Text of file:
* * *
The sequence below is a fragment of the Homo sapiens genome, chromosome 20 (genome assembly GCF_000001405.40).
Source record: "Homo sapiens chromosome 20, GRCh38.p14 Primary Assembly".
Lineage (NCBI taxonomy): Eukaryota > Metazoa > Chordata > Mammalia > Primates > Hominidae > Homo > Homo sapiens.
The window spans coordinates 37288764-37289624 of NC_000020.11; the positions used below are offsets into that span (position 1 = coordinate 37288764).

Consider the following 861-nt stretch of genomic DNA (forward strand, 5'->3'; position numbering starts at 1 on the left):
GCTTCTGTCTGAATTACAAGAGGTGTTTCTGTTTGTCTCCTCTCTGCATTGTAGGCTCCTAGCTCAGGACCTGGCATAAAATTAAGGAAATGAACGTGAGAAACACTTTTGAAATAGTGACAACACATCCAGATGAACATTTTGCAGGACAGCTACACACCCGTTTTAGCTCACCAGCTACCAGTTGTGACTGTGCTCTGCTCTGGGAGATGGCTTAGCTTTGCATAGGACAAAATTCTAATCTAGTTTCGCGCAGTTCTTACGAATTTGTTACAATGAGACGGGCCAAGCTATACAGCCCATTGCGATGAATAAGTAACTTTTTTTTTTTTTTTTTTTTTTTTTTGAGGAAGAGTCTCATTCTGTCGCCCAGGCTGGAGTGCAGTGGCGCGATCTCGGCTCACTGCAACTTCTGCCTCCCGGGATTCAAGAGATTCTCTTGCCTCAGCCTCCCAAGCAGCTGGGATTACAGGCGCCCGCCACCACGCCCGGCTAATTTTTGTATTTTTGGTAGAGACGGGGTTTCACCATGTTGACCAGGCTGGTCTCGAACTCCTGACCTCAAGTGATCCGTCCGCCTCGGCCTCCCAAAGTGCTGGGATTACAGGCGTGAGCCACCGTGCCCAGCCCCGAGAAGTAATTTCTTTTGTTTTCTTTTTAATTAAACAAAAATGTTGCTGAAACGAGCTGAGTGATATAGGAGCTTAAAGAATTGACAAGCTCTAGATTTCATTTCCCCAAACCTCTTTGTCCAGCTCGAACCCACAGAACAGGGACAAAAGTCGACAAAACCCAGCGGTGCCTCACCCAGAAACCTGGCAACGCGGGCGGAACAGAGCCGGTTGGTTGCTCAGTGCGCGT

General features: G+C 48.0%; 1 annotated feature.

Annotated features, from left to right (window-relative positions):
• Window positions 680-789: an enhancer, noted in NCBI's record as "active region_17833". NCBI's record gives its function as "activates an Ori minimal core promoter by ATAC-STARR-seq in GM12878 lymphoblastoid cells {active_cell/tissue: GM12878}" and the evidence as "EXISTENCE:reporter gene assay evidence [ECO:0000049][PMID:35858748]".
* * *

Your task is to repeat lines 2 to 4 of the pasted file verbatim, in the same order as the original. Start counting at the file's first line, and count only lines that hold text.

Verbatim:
Source record: "Homo sapiens chromosome 20, GRCh38.p14 Primary Assembly".
Lineage (NCBI taxonomy): Eukaryota > Metazoa > Chordata > Mammalia > Primates > Hominidae > Homo > Homo sapiens.
The window spans coordinates 37288764-37289624 of NC_000020.11; the positions used below are offsets into that span (position 1 = coordinate 37288764).